Aril 26, 2024: The Thick-billed Murre is a medium-sized seabird. They migrate northward in spring, using celestial and magnetic cues. They feed on fish and rest along the way. After arriving in the Arctic, they return to established breeding colonies. This recent Murre sighting in Quissett Harbor is a very rare occurrence.

First-year thick-billed murres, like many other seabirds, undergo a remarkable journey during their migration back to their breeding grounds. Thick-billed murres typically breed in the Arctic regions, often on cliffs or rocky islands near the coast. Here’s what typically happens during their migration:

1. Timing: Migration timing can vary depending on factors like weather conditions and food availability, but generally, thick-billed murres start their migration northward in the spring, as the breeding season approaches.

2. Navigational Instincts: Despite being young and inexperienced, first-year murres possess remarkable navigational instincts. They use various cues such as the Earth’s magnetic field, celestial landmarks, and possibly even olfactory cues to guide them on their journey.

3. Feeding: During migration, thick-billed murres feed opportunistically along the way. They primarily feed on fish, especially small schooling species like capelin, herring, and sand lance, as well as invertebrates like krill.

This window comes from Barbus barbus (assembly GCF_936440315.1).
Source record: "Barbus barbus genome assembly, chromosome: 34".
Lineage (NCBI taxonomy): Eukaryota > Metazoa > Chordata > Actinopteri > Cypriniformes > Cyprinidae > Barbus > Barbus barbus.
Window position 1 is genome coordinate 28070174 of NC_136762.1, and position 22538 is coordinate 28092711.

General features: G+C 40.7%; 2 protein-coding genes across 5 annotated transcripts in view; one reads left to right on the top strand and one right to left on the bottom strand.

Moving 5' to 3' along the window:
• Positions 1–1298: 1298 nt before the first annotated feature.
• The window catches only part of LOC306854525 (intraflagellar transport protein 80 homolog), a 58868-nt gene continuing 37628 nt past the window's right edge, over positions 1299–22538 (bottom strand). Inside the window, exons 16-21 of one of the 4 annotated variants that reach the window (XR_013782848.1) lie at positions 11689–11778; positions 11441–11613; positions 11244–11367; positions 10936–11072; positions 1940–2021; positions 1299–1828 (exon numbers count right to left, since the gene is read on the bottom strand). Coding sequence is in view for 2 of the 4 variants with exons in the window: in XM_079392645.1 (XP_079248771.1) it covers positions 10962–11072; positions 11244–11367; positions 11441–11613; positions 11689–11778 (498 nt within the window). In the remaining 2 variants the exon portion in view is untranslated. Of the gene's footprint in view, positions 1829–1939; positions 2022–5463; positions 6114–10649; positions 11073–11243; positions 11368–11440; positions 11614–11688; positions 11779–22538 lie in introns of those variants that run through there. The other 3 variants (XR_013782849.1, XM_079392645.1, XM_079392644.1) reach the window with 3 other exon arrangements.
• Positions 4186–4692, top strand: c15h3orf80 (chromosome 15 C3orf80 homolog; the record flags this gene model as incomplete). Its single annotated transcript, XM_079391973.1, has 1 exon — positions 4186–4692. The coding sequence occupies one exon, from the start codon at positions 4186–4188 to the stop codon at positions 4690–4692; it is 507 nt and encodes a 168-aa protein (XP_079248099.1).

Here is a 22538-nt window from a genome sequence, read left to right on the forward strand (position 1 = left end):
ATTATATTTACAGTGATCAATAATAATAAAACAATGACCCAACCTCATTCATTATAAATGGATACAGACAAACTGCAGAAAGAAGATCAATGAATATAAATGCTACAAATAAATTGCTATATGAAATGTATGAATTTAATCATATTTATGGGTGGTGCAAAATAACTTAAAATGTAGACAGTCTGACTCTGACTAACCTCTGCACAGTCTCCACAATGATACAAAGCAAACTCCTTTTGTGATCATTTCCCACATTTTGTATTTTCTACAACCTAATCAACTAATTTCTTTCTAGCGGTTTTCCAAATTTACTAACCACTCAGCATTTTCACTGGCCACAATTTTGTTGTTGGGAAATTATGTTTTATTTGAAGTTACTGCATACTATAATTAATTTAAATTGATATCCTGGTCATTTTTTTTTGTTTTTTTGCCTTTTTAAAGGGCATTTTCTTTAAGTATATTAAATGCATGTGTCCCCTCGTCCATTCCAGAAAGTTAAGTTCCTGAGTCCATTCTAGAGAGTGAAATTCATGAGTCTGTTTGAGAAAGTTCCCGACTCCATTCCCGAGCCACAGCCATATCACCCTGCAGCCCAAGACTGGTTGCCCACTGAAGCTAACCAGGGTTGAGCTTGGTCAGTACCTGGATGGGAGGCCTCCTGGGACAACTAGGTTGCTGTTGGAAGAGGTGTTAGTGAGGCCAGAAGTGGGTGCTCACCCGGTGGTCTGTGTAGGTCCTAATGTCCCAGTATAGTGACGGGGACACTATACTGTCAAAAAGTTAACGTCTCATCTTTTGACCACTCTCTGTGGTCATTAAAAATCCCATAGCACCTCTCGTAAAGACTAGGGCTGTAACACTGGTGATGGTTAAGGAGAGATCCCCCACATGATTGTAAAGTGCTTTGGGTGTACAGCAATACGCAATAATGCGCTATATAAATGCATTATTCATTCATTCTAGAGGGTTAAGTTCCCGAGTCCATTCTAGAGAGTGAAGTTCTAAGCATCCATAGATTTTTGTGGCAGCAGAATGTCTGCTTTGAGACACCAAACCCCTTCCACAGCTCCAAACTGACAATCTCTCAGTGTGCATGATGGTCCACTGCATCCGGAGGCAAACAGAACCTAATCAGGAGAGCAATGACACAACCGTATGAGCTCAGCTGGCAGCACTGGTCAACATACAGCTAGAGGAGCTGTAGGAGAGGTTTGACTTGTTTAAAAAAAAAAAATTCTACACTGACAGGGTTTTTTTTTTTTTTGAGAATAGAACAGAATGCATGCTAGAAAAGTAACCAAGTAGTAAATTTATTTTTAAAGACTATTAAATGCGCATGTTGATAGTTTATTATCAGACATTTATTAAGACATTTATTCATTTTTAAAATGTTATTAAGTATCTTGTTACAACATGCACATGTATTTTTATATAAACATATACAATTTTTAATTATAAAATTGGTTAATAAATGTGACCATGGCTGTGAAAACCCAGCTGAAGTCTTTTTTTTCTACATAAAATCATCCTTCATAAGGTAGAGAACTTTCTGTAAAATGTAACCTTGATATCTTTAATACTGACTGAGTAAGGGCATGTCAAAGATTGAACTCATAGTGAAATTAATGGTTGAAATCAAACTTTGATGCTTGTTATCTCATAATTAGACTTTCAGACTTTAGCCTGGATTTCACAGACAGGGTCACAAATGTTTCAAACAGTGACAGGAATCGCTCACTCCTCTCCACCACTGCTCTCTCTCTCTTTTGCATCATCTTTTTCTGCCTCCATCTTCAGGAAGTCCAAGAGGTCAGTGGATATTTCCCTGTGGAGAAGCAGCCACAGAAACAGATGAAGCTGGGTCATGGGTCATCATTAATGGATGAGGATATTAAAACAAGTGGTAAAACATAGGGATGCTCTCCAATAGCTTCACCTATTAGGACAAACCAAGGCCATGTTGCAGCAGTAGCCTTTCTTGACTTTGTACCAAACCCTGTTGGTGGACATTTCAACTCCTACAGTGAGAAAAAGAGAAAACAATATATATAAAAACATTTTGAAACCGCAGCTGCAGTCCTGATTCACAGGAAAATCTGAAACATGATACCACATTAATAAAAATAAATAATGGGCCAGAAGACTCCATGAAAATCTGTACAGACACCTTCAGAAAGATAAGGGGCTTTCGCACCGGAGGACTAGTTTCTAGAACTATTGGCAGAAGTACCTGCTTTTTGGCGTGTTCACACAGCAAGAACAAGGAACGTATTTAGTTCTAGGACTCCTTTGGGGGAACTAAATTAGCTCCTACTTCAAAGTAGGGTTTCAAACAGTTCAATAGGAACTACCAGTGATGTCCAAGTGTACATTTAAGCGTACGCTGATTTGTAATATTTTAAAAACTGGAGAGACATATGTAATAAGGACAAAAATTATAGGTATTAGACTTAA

4. Resting: Thick-billed murres might stop to rest and refuel at suitable locations along their migration route. These stops could include areas with abundant food or safe resting spots away from predators.

5. Challenges: Migration presents various challenges for young murres, including avoiding predators, adverse weather conditions, and finding suitable resting and feeding grounds. Some individuals may not survive the journey due to predation, exhaustion, or other factors.

6. Arrival at Breeding Grounds: Eventually, first-year thick-billed murres arrive at their breeding grounds in the Arctic. Once there, they will join the breeding colonies and begin the process of finding mates, building nests (if they are males), or selecting nest sites (if they are females).

Overall, the migration of first-year thick-billed murres is a remarkable feat that showcases their adaptability and resilience as they navigate the challenges of long-distance travel to return to their breeding grounds.